“Some people think it’s holding that makes one strong – sometimes it’s letting go.” ~Unknown
The human mind loves to find things to stress about.
There seems to constantly be something in our lives that causes us to worry. And when the thing that caused the worry disappears, we feel happy, but only for a short period of time until we find something else to stress about.
I’ve witnessed this pattern many times in my own life. As soon as I was able to solve one of my problems, my mind found me a new one.
Compared to other guys, my body is very skinny. It has been that way since I was a little kid. My friends used to tease me because of it. I laughed at their jokes, but inside I always felt horrible.
I felt like there was something wrong with me because I was different.
As I got older I started going to the gym so I could gain weight. Progress was slow since my body naturally leans towards the skinnier side. But slowly I began seeing results in the size of my muscles.
This is, however, where the results ended. I didn’t really get happier with my body at all, which was the main purpose of the training anyways.
I still felt skinny and there was always something in my body that wasn’t quite right yet.
At that point I realized that I was participating in a game that I couldn’t win. My body wasn’t the problem. The problem was what my mind was telling me about my body.
In essence, as long as you are identified and run by your mind, it will come up with “problems” for you to focus on.
Every single time a dilemma is solved, you can be sure of a new one arising that feels equally stressing as the previous one.
The good news is that there is a way to break free from this endless loop of stress. It starts by realizing how pointless and harmful this useless worry actually is.
Once you become aware of the negativity that these thought patterns create, it will be much easier to let go of your “problems” once and for all.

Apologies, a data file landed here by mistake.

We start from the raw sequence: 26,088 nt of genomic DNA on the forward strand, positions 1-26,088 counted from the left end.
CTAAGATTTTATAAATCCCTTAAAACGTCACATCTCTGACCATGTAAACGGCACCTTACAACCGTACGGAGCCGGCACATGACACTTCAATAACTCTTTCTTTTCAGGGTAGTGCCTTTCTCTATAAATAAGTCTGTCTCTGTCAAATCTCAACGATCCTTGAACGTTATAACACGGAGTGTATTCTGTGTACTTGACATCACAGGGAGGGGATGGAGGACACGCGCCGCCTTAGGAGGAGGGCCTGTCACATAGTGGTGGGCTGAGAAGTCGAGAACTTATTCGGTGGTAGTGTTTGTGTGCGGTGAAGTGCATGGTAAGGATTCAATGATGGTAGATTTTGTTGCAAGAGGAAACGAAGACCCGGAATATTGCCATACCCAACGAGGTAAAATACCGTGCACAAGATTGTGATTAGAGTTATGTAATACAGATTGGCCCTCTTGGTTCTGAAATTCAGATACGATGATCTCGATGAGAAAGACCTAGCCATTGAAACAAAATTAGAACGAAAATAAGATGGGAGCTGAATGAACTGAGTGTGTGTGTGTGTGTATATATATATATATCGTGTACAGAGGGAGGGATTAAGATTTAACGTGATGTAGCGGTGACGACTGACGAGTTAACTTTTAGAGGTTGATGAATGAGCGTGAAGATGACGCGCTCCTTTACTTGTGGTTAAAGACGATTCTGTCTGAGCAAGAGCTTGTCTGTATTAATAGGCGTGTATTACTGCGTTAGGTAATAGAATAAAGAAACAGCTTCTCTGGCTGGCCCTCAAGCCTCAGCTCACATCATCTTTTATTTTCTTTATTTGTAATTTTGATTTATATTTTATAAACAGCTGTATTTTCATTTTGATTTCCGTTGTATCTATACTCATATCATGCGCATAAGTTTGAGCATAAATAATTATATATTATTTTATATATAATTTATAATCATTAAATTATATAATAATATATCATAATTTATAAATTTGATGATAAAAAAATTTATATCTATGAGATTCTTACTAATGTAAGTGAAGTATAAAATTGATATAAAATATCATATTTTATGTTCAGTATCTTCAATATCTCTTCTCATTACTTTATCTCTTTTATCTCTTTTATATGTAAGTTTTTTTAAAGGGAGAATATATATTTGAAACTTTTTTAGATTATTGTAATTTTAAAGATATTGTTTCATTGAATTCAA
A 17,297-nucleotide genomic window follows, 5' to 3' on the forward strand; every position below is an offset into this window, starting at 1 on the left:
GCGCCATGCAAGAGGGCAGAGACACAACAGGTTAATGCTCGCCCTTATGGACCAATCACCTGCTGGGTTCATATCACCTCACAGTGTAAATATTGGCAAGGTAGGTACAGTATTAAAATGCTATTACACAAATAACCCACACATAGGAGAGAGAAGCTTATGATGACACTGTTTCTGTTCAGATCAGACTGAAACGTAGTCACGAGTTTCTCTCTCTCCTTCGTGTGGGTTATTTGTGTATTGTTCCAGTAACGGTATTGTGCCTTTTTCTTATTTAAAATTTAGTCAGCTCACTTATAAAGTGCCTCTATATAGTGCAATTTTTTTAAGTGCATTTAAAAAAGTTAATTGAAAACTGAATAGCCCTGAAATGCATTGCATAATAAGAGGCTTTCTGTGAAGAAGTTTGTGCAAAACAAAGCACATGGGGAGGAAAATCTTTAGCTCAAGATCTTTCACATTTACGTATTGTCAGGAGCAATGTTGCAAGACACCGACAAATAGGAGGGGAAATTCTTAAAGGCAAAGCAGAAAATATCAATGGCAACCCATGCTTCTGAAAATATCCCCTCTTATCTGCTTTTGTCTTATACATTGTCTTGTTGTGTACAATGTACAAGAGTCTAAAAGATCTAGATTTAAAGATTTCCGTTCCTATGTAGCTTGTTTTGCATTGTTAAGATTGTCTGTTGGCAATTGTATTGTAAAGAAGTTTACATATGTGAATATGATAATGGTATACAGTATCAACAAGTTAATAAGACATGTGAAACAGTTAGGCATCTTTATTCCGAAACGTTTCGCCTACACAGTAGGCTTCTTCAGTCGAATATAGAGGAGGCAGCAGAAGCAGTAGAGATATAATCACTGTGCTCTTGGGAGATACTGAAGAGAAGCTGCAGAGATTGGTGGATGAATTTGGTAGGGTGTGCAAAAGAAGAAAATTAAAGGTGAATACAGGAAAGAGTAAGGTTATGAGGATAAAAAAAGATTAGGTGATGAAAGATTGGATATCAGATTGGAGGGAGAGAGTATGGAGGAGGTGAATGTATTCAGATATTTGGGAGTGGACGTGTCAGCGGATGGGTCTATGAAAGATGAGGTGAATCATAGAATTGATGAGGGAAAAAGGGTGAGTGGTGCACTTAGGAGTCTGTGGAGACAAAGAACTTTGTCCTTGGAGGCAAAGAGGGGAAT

Here is a list of common stressors that are completely unnecessary to carry along with you. The simple act of becoming aware of them is a great start to becoming free of stress.
Stressor #1: The Time
When we look at a clock, we don’t just see hands pointing to different numbers. We can also see our minds beginning to formulate some meaning relating to the time on the clock.
My typical mind chatter used to go something like this: “Oh wow, its 2PM already. By this time I should have gotten all my work done. I should have woken up earlier, like I said I would last night. I can never keep a promise to myself, can I? Why do I always fail in what I do?”
As you can see, if you let your mind run the show, it will devise some horrible story behind something as meaningless as the time of day.
There is another way. You could just acknowledge that it’s 2PM, and give no meaning to it. Realize that every moment offers a fresh start.
Stressor #2: Other People’s Opinions of You
Could there be anything more pointless than to stress about what other people think of you?
First of all, it doesn’t really matter what anyone else thinks of you. Some will like you, and others won’t. There is nothing you can do about it.